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‘Joy Luck Club’ to ‘Pachinko’: The Asian diaspora on-screen

Inji Jeong, Yeji Yeon and Bomin Kim in “Pachinko”
Inji Jeong, Yeji Yeon and Bomin Kim in “Pachinko”

From “Turning Red” to “Pachinko” to “After Yang,” it’s been a big month for stories about the Asian diaspora.

Even so, the entertainment industry — and the projects it greenlights — remains overwhelmingly white.

A new book chronicles Asian-American contributions to pop culture — from the problematic to the groundbreaking. It’s called “Rise: A Pop History of Asian America from the Nineties to Now.”

From co-author Jeff Yang:

There were a lot of Asian Americans who, even as they rose professionally, were saying to themselves, “I know I’m Asian American, but that’s not how I define myself. I don’t want to be seen as an Asian American writer, an Asian American journalist, an Asian American actor. I want to be seen as an actor who happens to be Asian American.” The perception was that being Asian American was a liability that would typecast you, that would prevent you from advancing into “mainstream.” Thirty years-plus later, we’re at a place now where all these people are coming out of the woodwork saying, “Yes, I’m Asian American.” And more than that, [they’re saying], “I want to elevate other Asian Americans, and I want to make creative and cultural and political work around our community.” By going from the beginning to now in this book, you get that sense of a community awakening to itself and finally feeling like we can be a little bit more proud of who we are.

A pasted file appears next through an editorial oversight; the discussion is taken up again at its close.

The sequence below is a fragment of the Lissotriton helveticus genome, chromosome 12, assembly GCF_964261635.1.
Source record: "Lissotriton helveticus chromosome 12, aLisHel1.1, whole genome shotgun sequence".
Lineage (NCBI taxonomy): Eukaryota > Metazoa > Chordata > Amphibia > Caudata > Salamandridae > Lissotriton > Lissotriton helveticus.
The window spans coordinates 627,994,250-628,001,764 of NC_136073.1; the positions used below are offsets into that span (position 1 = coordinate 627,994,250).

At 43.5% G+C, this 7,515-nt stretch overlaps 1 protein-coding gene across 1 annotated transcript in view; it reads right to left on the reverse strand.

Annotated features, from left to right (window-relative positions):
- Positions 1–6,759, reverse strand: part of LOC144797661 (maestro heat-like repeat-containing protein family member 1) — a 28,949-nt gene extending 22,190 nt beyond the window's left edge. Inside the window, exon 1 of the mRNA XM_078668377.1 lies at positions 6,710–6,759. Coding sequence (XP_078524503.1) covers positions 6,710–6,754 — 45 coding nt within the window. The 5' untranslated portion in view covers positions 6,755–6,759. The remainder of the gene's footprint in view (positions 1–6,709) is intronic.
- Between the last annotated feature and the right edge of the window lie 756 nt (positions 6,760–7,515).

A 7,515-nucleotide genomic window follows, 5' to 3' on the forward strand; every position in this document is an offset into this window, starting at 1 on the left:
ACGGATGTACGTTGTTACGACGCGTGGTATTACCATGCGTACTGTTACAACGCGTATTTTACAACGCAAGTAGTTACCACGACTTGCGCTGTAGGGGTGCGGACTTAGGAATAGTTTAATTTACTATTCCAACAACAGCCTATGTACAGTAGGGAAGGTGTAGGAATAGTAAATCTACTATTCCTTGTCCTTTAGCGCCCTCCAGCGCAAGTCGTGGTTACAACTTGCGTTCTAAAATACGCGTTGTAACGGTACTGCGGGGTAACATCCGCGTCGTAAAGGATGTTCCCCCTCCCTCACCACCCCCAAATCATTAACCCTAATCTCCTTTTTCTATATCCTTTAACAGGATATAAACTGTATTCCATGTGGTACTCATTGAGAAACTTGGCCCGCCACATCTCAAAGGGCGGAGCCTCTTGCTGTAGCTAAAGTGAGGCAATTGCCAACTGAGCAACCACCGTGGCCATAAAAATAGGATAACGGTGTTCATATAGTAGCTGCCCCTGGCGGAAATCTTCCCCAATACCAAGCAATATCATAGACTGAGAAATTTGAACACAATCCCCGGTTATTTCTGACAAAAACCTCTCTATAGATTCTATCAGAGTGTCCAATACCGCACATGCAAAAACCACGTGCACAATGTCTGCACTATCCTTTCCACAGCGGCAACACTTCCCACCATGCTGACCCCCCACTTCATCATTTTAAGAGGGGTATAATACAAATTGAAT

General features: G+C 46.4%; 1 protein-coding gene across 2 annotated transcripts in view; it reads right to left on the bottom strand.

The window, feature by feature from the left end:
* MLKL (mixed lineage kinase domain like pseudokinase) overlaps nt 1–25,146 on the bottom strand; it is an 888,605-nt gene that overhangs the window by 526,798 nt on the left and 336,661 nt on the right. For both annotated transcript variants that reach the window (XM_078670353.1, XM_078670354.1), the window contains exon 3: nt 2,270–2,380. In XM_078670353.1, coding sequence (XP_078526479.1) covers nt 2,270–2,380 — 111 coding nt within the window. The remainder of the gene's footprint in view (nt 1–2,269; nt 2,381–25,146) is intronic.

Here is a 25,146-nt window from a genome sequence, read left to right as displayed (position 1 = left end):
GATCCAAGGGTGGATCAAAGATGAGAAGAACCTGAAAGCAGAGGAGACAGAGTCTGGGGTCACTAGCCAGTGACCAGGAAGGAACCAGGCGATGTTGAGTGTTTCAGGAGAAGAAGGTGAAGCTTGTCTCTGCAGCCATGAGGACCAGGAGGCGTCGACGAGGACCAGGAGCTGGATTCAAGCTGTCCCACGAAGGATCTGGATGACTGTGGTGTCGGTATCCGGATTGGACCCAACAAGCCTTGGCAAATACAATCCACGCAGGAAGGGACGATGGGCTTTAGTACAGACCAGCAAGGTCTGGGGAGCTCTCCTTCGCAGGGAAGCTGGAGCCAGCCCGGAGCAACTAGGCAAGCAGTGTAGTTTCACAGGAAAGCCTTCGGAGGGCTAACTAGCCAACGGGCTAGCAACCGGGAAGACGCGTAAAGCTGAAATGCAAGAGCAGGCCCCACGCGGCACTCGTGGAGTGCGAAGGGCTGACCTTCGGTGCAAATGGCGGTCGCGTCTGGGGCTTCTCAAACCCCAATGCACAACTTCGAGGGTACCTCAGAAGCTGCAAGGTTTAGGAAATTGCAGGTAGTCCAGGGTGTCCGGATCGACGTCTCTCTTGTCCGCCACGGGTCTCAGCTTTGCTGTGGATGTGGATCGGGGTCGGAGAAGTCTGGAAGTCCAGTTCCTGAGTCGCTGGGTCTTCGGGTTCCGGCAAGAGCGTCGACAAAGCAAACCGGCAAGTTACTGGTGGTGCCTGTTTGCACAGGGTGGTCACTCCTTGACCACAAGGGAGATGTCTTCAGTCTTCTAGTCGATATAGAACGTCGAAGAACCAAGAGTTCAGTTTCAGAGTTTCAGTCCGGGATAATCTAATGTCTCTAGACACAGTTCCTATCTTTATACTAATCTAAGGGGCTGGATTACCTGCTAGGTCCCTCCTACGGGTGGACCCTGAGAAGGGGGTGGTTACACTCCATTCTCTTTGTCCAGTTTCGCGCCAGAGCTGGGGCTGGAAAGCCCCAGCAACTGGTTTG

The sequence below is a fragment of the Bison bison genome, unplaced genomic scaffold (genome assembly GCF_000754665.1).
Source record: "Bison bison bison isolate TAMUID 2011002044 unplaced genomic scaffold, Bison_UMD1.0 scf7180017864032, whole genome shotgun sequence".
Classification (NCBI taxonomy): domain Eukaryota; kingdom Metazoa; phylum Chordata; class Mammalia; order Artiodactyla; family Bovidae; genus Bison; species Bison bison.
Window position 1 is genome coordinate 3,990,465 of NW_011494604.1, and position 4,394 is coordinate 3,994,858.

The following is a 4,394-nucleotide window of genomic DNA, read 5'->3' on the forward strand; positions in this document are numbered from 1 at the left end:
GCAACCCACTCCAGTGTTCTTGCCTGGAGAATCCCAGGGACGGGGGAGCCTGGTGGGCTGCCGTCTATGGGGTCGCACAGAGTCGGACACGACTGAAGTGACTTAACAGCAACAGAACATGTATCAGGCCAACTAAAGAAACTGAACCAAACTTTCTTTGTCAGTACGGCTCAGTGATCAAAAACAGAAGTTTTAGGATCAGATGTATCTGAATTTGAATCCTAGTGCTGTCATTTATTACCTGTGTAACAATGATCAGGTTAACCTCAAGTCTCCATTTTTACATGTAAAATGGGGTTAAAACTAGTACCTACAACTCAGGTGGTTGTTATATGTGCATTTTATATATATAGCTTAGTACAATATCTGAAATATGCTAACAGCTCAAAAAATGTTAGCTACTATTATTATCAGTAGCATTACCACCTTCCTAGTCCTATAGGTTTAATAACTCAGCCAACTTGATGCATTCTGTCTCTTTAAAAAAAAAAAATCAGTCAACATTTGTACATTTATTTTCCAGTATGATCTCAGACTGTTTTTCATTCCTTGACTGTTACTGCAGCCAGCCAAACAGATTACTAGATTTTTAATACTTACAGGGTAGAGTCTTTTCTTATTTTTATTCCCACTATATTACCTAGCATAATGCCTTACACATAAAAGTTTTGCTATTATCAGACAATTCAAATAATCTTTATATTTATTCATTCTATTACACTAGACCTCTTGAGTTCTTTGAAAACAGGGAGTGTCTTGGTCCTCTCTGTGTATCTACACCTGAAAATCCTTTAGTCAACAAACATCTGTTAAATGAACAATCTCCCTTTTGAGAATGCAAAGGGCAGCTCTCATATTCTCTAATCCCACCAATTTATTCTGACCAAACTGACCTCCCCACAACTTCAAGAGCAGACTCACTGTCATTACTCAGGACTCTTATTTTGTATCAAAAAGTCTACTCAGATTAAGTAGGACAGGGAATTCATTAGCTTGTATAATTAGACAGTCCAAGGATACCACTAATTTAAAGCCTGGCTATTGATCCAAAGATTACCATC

We talk with Yang, sociologist Nancy Wang Yuen, and “Pachinko” director Soo Hugh about telling stories of the Asian diaspora.

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